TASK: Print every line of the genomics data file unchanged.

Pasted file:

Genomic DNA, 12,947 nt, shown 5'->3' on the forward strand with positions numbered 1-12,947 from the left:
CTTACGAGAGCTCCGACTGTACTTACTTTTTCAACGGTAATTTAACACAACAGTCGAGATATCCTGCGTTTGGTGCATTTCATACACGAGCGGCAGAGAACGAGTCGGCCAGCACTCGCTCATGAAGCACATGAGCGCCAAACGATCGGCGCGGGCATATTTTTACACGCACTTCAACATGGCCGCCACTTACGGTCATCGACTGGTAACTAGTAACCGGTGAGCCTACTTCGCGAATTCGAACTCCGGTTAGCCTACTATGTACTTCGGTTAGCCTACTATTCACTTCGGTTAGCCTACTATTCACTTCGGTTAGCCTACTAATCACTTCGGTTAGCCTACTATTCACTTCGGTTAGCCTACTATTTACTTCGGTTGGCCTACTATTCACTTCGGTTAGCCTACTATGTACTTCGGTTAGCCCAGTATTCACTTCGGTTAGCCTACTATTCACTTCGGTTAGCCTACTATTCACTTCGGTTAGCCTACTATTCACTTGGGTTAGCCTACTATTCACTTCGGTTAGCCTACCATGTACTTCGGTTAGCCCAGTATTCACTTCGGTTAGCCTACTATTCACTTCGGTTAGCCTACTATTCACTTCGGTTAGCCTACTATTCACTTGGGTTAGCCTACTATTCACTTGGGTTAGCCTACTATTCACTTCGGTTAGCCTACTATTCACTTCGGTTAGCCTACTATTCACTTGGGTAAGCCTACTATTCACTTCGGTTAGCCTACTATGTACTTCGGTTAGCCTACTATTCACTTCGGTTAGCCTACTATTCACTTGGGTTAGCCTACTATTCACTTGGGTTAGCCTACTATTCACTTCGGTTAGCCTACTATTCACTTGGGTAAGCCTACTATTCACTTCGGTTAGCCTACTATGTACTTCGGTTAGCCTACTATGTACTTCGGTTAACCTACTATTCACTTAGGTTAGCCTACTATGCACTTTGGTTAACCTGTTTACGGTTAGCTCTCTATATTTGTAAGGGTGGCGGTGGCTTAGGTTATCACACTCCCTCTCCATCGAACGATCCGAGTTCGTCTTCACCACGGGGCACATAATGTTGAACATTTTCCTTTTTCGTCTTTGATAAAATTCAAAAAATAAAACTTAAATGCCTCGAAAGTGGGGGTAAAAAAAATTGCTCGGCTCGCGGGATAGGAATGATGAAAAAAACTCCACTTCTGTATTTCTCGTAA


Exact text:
Genomic DNA, 12,947 nt, shown 5'->3' on the forward strand with positions numbered 1-12,947 from the left:
CTTACGAGAGCTCCGACTGTACTTACTTTTTCAACGGTAATTTAACACAACAGTCGAGATATCCTGCGTTTGGTGCATTTCATACACGAGCGGCAGAGAACGAGTCGGCCAGCACTCGCTCATGAAGCACATGAGCGCCAAACGATCGGCGCGGGCATATTTTTACACGCACTTCAACATGGCCGCCACTTACGGTCATCGACTGGTAACTAGTAACCGGTGAGCCTACTTCGCGAATTCGAACTCCGGTTAGCCTACTATGTACTTCGGTTAGCCTACTATTCACTTCGGTTAGCCTACTATTCACTTCGGTTAGCCTACTAATCACTTCGGTTAGCCTACTATTCACTTCGGTTAGCCTACTATTTACTTCGGTTGGCCTACTATTCACTTCGGTTAGCCTACTATGTACTTCGGTTAGCCCAGTATTCACTTCGGTTAGCCTACTATTCACTTCGGTTAGCCTACTATTCACTTCGGTTAGCCTACTATTCACTTGGGTTAGCCTACTATTCACTTCGGTTAGCCTACCATGTACTTCGGTTAGCCCAGTATTCACTTCGGTTAGCCTACTATTCACTTCGGTTAGCCTACTATTCACTTCGGTTAGCCTACTATTCACTTGGGTTAGCCTACTATTCACTTGGGTTAGCCTACTATTCACTTCGGTTAGCCTACTATTCACTTCGGTTAGCCTACTATTCACTTGGGTAAGCCTACTATTCACTTCGGTTAGCCTACTATGTACTTCGGTTAGCCTACTATTCACTTCGGTTAGCCTACTATTCACTTGGGTTAGCCTACTATTCACTTGGGTTAGCCTACTATTCACTTCGGTTAGCCTACTATTCACTTGGGTAAGCCTACTATTCACTTCGGTTAGCCTACTATGTACTTCGGTTAGCCTACTATGTACTTCGGTTAACCTACTATTCACTTAGGTTAGCCTACTATGCACTTTGGTTAACCTGTTTACGGTTAGCTCTCTATATTTGTAAGGGTGGCGGTGGCTTAGGTTATCACACTCCCTCTCCATCGAACGATCCGAGTTCGTCTTCACCACGGGGCACATAATGTTGAACATTTTCCTTTTTCGTCTTTGATAAAATTCAAAAAATAAAACTTAAATGCCTCGAAAGTGGGGGTAAAAAAAATTGCTCGGCTCGCGGGATAGGAATGATGAAAAAAACTCCACTTCTGTATTTCTCGTAA